Local scene-star Zul Andra writes, promotes, organises, DJs, and now will hold his own behind the mic for B x Midnight Shift 001 this Saturday at kyo. Let's hear it for the one-man flag-bearer and friend of everything electronic music in Singapore.
You're a man of many talents, what exactly are some of the things you are involved in?
I write on nightlife, drinking and music for Esquire, inSing.com and The New Paper and currently enjoy a deplorable relationship with “off stone” (or “deadline”, for all you mere mortals.) That’s my day job.
I just submitted a piece for SMILE, Cebu Pacific Airways’ in-flight magazine. Expect a steady increase of Filipinos to attend some of the best music festivals across Asia by next year.
Also just worked on a video interview series with Red Bull premiering in December. Raw and intimate. I like raw and intimate stuff. Other than that, I handle the publicity front for Feedback Asia, a booking agency based in Singapore, and secretly wish that there were no such thing as Greenwich Mean Time.
Sometimes I DJ, not really the best out there. But according to the revellers at Gem Bar every Friday and the quarterly parties I throw at Loof called JACK’S HIT, I haven’t had a bottle thrown at me yet.
Favourite hat that you wear?
Snapback caps. I tried a fedora once; didn’t fool anyone. Straw hats are cool when I’m not wearing them.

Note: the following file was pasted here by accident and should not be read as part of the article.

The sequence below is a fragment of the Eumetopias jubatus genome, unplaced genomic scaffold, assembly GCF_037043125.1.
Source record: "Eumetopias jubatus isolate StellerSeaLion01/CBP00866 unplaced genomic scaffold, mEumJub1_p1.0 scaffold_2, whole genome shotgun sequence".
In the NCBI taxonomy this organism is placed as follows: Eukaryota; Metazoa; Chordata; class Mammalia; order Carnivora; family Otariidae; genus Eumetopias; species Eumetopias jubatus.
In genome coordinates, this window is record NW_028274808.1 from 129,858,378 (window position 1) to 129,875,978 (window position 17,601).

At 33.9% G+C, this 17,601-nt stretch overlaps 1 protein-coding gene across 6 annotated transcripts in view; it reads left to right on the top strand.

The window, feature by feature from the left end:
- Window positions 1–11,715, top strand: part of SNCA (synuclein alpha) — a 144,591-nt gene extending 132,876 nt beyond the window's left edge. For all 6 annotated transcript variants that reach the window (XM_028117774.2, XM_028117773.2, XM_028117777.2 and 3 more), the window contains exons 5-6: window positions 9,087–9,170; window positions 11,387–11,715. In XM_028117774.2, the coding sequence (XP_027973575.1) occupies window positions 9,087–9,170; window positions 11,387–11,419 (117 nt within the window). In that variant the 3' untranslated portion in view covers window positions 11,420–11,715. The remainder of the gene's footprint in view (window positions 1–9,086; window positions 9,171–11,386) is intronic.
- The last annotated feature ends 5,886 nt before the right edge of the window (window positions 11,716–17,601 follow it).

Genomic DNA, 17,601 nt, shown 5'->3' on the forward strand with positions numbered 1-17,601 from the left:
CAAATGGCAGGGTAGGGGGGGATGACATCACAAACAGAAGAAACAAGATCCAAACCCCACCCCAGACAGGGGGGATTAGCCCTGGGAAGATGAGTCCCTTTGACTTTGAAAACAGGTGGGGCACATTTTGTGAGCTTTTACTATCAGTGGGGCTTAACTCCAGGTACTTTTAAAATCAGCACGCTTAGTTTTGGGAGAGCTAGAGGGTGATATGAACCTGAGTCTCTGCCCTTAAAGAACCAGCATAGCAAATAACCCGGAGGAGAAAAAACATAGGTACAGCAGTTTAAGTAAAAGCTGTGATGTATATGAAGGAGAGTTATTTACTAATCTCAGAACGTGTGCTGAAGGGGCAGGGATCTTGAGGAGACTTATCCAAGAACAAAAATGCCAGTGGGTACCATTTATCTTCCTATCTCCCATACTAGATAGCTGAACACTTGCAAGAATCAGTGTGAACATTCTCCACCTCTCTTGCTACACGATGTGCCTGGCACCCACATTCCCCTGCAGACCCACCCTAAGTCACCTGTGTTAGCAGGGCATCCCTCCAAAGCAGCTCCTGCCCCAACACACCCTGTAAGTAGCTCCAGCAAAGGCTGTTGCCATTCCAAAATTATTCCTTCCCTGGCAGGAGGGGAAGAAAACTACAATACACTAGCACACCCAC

What drives you to do these things?
Because I used to shave my hair off, but since now I have hair, it’s an embarrassment to my family and humanity in general. That’s why I usually wear a snapback cap.
Oh you mean the work I do? I think that’s the only thing I’m good at. My litmus test is my previous best and worst work. I’m still in it after 7 years, so I must be doing something right. Ultimately, I love nightlife and music. I love sharing about what’s good from those. But to be frank, I’m chasing a certain feel. An experiential feel where revellers on the dance floor, the music, the lights, the vibe all become one. It’s as rare as they come. I’ve always used this analogy: To throw confetti in the air and trying to share with you what that feels like whether in words or in music. I haven’t done it to the best of my ability yet, and probably never will. That’s why I’m doing all these things - to continuously incite that euphoric feeling through different channels. Is that ethereal enough for you?
What's your favorite accomplishment?
When I was asked to handle the PR and marketing strategy for a string-quartet called VOX ahead of their first solo concert earlier this year. I got them as far as ChannelNews Asia and a wealth of media coverage. They sold-out their concert. Well, not because of what I did, but that was the first time they had such a coverage. The backstory is, I haven’t done PR and I don’t think I’m a really good PR practitioner judging from my social awkwardness and impatient nature. I’m not a fan of small talk and empty promises. But I guess that worked and it helped that I fully believed in what VOX was all about.